In the Underground Chamber, housed in two glass cases, are the famous Anatomical Machines, i.e. the skeletons of a man and of a woman in upright position, with the artery and vein systems almost perfectly intact. The Machines were made by the doctor Giuseppe Salerno of Palermo, under the direction of Raimondo di Sangro. The discovery of notaries’ deeds and credit notes makes it possible to date these “works” to 1763-64. The two anatomical studies are the most enigmatic objects in the Sansevero Chapel. Still today, after about two-and-a-half centuries, it is still not known which procedures or materials were used to obtain such an exceptional preservation of the circulatory system.
The Short note, an anonymous eighteenth-century guide to the Palace and the Sansevero Chapel, speaks of “injection”. It was proposed that Salerno injected a substance – perhaps based on mercury – into the two corpses. The substance would have been created in a laboratory by the Prince of Sansevero, and would allow the “metallisation” of the blood vessels. The other possibility is that the circulatory system is the fruit, in part or wholly, of reconstruction carried out using different materials, among which are beeswax and some colorant. This second case would not deprive the two Machines of their exceptional nature. It is, in fact, amazing that the arteries and veins are reproduced with remarkable realism, even the smallest vessels, despite the fact that knowledge of anatomy was not so precise. The bones and skulls are without doubt those of two real human skeletons.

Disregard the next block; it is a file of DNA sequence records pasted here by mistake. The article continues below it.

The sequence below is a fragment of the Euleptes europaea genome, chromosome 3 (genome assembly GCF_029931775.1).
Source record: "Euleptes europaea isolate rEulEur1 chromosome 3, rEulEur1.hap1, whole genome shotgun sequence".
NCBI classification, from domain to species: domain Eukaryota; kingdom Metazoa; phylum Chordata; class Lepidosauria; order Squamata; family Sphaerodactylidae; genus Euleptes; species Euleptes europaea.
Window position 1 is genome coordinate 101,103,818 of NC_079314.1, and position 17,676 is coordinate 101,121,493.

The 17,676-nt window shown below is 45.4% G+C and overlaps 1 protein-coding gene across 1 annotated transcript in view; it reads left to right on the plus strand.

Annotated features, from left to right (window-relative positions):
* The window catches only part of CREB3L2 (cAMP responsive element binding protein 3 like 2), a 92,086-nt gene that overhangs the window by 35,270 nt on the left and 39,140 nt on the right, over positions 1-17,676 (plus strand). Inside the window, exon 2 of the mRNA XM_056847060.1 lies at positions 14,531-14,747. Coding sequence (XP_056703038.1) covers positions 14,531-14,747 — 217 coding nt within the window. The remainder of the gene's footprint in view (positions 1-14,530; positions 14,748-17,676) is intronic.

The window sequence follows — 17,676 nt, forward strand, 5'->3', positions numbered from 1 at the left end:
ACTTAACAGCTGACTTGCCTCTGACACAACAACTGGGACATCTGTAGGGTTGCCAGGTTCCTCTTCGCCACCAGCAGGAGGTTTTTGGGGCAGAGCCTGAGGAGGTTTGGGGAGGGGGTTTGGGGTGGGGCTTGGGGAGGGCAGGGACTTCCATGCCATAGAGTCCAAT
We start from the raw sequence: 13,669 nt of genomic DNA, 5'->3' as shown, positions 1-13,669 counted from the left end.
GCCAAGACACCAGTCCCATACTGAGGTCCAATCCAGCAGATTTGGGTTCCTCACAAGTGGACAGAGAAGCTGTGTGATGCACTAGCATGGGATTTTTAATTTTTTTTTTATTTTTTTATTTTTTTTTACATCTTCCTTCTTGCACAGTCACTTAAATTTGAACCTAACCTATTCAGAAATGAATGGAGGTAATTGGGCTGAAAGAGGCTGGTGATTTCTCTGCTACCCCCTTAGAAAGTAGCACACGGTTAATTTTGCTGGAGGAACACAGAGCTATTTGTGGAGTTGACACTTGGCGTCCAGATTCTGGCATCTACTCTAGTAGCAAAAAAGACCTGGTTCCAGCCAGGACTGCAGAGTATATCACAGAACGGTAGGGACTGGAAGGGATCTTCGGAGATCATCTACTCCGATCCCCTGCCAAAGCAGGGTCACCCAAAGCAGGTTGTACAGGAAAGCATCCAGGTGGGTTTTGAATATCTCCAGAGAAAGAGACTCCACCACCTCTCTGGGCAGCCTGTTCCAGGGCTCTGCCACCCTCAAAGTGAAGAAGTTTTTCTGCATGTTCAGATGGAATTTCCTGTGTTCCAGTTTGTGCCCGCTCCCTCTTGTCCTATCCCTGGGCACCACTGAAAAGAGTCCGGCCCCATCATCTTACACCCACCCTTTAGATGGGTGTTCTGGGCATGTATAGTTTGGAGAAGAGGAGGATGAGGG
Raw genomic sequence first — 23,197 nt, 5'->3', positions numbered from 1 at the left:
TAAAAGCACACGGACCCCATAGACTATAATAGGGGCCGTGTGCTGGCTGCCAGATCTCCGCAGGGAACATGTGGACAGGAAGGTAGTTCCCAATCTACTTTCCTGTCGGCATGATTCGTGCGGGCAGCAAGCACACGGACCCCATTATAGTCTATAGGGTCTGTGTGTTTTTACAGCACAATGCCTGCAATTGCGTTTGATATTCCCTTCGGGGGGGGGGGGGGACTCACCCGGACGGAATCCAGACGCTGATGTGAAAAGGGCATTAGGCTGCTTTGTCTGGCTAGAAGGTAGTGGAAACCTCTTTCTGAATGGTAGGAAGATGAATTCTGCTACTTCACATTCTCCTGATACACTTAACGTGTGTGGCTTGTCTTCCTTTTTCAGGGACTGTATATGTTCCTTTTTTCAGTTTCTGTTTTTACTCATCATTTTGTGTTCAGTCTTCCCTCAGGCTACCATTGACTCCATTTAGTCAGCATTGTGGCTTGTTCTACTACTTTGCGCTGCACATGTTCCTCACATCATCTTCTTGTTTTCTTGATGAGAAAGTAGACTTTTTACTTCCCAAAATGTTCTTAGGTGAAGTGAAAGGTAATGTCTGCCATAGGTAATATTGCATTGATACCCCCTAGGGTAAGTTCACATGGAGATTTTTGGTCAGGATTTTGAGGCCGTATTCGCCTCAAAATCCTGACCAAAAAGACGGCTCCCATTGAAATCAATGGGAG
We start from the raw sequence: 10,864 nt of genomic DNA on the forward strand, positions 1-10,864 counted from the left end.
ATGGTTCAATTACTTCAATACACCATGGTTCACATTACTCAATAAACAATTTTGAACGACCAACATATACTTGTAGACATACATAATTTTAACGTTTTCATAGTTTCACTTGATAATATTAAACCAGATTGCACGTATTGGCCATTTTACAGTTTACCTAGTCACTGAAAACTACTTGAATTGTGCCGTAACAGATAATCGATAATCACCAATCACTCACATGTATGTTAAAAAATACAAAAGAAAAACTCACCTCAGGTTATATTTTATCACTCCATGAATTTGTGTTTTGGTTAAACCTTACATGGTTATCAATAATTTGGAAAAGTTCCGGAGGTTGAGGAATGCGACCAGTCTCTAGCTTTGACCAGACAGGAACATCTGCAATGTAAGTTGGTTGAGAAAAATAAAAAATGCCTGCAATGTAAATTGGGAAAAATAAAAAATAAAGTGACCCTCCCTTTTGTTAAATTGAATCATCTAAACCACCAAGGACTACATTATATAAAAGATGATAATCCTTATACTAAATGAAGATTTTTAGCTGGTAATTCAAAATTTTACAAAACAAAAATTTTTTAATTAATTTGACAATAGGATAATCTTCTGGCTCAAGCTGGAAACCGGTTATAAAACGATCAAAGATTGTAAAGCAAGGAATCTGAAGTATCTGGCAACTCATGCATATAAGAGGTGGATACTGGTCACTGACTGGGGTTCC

These disquieting objects were kept in a room in the palace of the Prince of Sansevero, called “the Apartment of the Phoenix”, as a number of travellers and the Short note attest. This source describes the Machines in detail, from the blood vessels of the head to those of the tongue, and adds that at the feet of the women was placed “the tiny body of a foetus”, alongside which there was even the open placenta, connected to the foetus by umbilical cord. The two anatomical studies were moved to the Chapel, and in this way saved from destruction or loss, long after the death of the Prince. The remains of the foetus were still visible up to a few decades ago, until they were stolen.
The Anatomical Machines have fuelled the so-called “black legend” about the Prince of Sansevero. Also Benedetto Croce recounts that, according to popular belief, Raimondo di Sangro “had two of his servants killed, a man and a women, and had the bodies strangely embalmed so that they showed all the viscera, the arteries and the veins”. These experiments need to be contextualised within the wide-ranging spectrum of experiments and interests of the Prince of Sansevero, who also took an interest in medicine. Furthermore, the skeleton of the woman was on a base and could be made to “turn right round so as to allow observation of all the parts”, which leads to the conclusion that Raimondo di Sangro had designed it as an object of study. It should not be forgotten, however, that he intended to – and succeeded in – amazing contemporary and future observers, and the original location of the Machines in the Apartment of the Phoenix is significant, given the association of the bird in question with the myth of resurrection and immortality.